BARB GETTY I needed income, the purchase price needed to be low and I quickly learned that the difference between the rent that you get in a say C property, C-minus, isn't much different than in a B property… it didn't take me long to realize I needed to go in the low income market.
BROOKE GLADSTONE Why do you put your rents for a C-minus property very similar to what you would for a B property?
BARB GETTY Because what I've found is that they can pay that, and I try not to raise the rents. ... you know I have people who rented for me five years ago who kept my number and they'll call me back and say ‘Do you have anything empty right now?’ So I feel like my rents are about right.
BROOKE GLADSTONE And yet, Barb has evicted dozens of people. Some officially, some unofficially in what are called “cash and key” evictions. There are lots of those, but since there’s no paperwork, they can’t be tallied. Barb has another name for them.
BARB GETTY Uh, Bribery. But seriously if someone is really behind in their rent and they realize it's not going to get better I'll either say ‘this is Tuesday if you can be out by Sunday and leave the place clean and empty I won't file eviction on you’ or I'll offer them a hundred dollars if they leave it clean and empty. And that's also pretty effective.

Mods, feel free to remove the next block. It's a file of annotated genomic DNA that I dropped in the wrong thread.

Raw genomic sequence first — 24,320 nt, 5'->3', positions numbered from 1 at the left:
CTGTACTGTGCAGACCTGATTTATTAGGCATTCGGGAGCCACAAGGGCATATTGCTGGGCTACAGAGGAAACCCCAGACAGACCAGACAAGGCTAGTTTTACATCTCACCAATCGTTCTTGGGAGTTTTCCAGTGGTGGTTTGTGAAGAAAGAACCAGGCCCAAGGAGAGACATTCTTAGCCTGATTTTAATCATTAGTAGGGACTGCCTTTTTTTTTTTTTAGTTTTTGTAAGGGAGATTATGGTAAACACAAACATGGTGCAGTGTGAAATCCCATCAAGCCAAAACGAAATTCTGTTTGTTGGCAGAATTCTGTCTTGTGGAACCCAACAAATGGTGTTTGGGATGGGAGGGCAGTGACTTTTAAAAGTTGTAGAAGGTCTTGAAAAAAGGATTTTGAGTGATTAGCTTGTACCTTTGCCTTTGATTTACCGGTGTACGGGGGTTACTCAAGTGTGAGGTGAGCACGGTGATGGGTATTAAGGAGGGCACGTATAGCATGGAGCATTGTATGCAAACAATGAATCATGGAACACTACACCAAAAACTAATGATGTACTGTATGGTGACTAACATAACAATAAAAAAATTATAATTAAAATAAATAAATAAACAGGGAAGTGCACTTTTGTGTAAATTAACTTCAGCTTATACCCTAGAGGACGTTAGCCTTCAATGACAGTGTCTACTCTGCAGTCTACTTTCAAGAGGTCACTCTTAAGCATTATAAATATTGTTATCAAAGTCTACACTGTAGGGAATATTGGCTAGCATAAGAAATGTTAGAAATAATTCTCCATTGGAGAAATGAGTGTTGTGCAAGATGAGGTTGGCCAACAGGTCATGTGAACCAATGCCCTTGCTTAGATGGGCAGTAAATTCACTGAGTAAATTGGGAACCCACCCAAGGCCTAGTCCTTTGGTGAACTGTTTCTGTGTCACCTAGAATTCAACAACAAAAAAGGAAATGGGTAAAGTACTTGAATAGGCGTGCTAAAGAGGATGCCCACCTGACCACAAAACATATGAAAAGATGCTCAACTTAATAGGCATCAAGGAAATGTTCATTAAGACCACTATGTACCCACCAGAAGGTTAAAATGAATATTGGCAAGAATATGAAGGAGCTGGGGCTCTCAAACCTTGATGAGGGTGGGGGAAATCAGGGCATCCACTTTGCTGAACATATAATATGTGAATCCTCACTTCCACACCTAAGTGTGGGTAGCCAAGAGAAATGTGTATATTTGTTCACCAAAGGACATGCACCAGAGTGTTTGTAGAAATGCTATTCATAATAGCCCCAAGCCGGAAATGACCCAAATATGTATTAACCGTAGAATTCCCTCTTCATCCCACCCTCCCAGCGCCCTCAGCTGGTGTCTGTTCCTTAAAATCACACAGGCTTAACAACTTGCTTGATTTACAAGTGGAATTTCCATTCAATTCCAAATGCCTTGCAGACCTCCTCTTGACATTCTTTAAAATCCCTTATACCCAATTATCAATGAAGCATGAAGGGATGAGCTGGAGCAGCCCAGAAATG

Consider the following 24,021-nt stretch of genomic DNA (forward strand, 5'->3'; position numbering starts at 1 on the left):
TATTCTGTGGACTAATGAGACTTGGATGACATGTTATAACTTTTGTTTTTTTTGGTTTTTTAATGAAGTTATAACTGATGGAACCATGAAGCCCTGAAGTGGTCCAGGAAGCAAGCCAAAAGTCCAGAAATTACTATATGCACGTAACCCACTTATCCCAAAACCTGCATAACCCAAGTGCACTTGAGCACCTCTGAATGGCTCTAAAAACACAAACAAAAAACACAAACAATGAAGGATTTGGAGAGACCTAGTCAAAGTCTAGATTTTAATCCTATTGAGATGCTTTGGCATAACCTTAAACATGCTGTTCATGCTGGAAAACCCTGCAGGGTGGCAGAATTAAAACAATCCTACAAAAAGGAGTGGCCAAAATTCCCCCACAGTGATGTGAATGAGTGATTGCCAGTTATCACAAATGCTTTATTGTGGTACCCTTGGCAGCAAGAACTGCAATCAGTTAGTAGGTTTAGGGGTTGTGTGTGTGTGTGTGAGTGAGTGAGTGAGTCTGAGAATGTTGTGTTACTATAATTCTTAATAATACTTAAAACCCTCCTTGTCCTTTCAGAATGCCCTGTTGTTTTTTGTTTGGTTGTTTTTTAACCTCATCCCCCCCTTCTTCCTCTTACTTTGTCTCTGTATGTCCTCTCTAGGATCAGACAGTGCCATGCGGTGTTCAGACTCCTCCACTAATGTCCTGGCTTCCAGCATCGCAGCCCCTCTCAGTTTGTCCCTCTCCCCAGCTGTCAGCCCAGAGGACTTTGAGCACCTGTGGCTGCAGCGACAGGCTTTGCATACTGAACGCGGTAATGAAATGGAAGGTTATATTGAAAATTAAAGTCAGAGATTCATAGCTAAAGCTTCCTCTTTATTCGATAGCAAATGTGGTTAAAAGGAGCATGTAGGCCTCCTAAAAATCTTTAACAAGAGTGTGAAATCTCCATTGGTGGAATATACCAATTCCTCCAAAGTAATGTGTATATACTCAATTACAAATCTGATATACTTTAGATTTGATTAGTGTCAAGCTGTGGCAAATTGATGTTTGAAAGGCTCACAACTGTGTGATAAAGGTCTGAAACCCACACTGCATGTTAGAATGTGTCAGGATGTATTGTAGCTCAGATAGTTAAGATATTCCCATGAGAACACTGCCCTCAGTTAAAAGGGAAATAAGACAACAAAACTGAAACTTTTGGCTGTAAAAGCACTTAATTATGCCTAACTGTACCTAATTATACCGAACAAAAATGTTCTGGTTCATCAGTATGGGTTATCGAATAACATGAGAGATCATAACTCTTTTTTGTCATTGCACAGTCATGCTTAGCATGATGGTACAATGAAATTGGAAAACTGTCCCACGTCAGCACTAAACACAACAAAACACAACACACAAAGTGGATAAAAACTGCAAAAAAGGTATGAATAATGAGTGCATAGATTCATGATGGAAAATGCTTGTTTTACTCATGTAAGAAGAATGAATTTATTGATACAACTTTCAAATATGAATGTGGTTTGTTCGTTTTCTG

BROOKE GLADSTONE You said in the book that you had to go through a period in which you were taken advantage of because people lied or they were really messy or dirty in their habits. But what do you do about the people who just who work as hard as they can and if it were 50 bucks less or 100 bucks less they could afford it. I mean how do you handle that?
BARB GETTY Well when they move in I just make sure that they're OK money-wise, that it's not going to strap them. And sometimes when things happen, they do get behind. And I let them stay.
BROOKE GLADSTONE Still?
BARB GETTY Yeah, still. Not everybody.
BROOKE GLADSTONE You talked a little tougher in the book but in real life, not so much?
BARB GETTY Well I used to allow people to get thousands of dollars behind. I'm ashamed to say that. But I had to have a little come to Jesus meeting with myself because I was having a hard time paying my bills. So I did toughen up, and I just I don't let people stay as long now without paying - if there's not a specific plan that they can implement.